Beginning with Massachusetts in 2003, the courts and legislatures of many states have had to decide whether same-sex marriage is or should be a fundamental right under their respective constitutions. Although only five states and the District of Columbia legally perform same-sex marriages, a few other jurisdictions are in the process of proposing laws moving in that direction. However, the vast majority of states are holding fast to the traditional heterosexual definition of marriage. Thirty-eight states have adopted some sort of Defense of Marriage Act, constitutional amendment, or similar measure that defines marriage as the union between one man and one woman.
In May 2009, the D.C. Council passed a law requiring the District to recognize same-sex marriages performed in other jurisdictions. Within a few weeks after the Council vote, a group of ministers and other same-sex marriage opponents formally approached the D.C. Board of Elections and Ethics with a referendum designed to block the city from recognizing such marriages. However, D.C. referendum law prohibits referenda that authorize unlawful discrimination under the D.C. Human Rights Act (the “Human Rights Act” or the “Act”). On June 15, 2009, a two-member D.C. elections board blocked the referendum proposal, claiming that same-sex marriage is protected under the Human Rights Act. The proponents of the referendum appealed the decision to the D.C. Superior Court. The Superior Court upheld the Board’s decision and declined to delay enactment of the controversial bill, reasoning that the ballot initiative process was still an option even after the time for a referendum had lapsed. The law, therefore, went into effect on July 7, 2009.
On September 1, 2009, several D.C. residents filed the “Marriage Initiative of 2009” with the Board. The initiative sought to codify the traditional definition of marriage in order to overturn the law recognizing same-sex marriages performed in other jurisdictions, and to prevent the District from altering the definition of marriage in the future. Both the Board and the Superior Court denied this second petition, again reasoning that a popular vote on the issue would be contrary to the Human Rights Act protections.
In the following months, the D.C. Council and Mayor instituted an additional bill that would allow same-sex marriages to be performed within the District. Traditional marriage proponents again attempted to propose a referendum designed to prevent the bill from taking effect. For the third time, both the D.C. Board of Elections and Ethics and the D.C. Superior Court declared that allowing a popular vote on the same-sex marriage issue would condone unlawful discrimination on the basis of sexual orientation under the D.C. Human Rights Act. Since the Court was not willing to stay its decisions on the two proposed referenda, appealing those decisions became moot once the laws took effect, and defenders of traditional marriage were only able to appeal the Superior Court’s decision regarding the Marriage Initiative of 2009. In Jackson II, the D.C. Court of Appeals upheld the Superior Court’s ruling regarding the proposed initiative, and an application for certiorari was denied by the Supreme Court.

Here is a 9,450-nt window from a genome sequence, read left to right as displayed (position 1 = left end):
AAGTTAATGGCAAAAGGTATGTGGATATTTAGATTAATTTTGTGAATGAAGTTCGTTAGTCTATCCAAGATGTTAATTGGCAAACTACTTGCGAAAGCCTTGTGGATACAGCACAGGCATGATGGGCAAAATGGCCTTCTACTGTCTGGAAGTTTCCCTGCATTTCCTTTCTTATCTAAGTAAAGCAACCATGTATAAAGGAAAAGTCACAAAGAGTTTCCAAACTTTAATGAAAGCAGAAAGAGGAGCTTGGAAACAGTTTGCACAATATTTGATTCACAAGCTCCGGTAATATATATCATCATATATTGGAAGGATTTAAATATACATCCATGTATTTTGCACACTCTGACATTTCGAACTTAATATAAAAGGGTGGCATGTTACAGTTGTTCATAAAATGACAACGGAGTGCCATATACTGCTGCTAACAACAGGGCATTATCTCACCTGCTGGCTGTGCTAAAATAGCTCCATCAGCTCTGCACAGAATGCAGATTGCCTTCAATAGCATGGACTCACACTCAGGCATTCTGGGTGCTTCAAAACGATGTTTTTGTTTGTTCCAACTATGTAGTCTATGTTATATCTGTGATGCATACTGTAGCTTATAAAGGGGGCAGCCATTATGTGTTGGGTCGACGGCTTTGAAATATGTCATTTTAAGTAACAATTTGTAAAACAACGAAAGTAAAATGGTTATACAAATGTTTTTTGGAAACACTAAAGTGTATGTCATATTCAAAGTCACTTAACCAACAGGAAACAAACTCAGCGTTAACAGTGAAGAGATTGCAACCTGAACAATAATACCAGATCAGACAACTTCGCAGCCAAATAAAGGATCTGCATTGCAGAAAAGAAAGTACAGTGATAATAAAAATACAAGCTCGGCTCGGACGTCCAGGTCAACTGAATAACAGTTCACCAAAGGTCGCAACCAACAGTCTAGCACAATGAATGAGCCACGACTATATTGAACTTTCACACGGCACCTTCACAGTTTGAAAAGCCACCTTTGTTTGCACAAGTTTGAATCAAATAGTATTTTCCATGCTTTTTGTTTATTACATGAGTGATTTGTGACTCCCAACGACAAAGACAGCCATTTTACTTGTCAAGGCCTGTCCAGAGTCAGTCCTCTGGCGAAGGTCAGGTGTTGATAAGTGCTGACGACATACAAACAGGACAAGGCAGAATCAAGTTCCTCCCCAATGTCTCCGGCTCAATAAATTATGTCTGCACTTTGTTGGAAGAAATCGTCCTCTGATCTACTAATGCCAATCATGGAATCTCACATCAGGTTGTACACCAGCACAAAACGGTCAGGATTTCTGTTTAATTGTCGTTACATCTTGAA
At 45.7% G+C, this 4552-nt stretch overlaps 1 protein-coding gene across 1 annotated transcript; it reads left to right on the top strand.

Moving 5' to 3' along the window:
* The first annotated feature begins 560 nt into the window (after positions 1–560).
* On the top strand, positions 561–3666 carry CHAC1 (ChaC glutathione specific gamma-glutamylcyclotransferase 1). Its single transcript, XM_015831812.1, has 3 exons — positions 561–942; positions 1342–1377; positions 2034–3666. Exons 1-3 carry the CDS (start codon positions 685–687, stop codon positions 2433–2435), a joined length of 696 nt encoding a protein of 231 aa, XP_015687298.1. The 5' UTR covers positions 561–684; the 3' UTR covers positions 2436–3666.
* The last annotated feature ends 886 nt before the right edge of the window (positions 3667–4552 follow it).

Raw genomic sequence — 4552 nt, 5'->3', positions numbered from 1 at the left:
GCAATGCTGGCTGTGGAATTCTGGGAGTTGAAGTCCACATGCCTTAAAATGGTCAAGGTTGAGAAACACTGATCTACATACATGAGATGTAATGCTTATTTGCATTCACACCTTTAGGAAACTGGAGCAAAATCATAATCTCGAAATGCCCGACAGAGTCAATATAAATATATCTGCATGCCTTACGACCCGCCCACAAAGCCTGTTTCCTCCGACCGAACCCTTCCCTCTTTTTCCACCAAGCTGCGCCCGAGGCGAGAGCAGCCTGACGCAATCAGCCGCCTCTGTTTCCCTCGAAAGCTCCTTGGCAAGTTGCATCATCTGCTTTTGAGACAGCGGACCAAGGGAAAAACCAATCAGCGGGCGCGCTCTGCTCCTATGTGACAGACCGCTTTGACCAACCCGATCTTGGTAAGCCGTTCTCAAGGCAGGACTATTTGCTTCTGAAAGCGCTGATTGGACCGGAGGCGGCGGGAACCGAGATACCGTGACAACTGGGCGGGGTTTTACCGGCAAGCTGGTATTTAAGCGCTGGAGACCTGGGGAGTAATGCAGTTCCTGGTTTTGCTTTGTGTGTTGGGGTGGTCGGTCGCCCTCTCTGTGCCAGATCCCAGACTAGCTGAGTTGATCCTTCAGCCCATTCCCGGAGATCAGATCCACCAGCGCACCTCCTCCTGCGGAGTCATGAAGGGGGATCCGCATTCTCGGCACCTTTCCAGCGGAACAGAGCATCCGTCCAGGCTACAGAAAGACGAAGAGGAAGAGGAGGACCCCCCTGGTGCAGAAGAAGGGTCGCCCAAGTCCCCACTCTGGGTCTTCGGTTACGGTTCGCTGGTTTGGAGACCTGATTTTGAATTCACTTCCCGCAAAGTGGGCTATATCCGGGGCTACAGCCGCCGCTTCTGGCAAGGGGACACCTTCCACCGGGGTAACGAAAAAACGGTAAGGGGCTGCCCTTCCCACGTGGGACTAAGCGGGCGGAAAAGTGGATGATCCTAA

Because much of the Board’s, the Superior Court’s, and the Court of Appeals’ reasoning in subsequent decisions depends on and largely follows the Board’s and Superior Court’s analysis of the permissibility of the original proposed referendum, this Note focuses on the litigation surrounding that referendum. In doing so, this Note analyzes the District’s voting laws and the Human Rights Act, concluding that, despite the courts’ rhetoric, neither D.C. law nor judicial precedent prevent any registered, qualified elector or electors from the District of Columbia from ordering a referendum or an initiative for the purpose of overturning, by popular vote, unwanted same-sex marriage legislation.
Part I discusses the background and specific provisions of D.C. voting laws that apply to the same-sex marriage issue. Part II examines the language and purposes of the D.C. Human Rights Act to determine whether it expressly or implicitly protects same-sex marriage. Part III analyzes the Board’s and the D.C. Superior Court’s decisions regarding the original proposed referendum, and supports the legality of allowing the voters in the District of Colombia to have the final say in their jurisdiction on the same-sex marriage issue. Part IV summarizes the same-sex marriage debate, and discusses some implications and consequences of legalizing same-sex marriage in order to highlight some of the more prudential reasons for allowing the voters to avail themselves of the referendum/initiative process to preserve or abandon the traditional definition of marriage.
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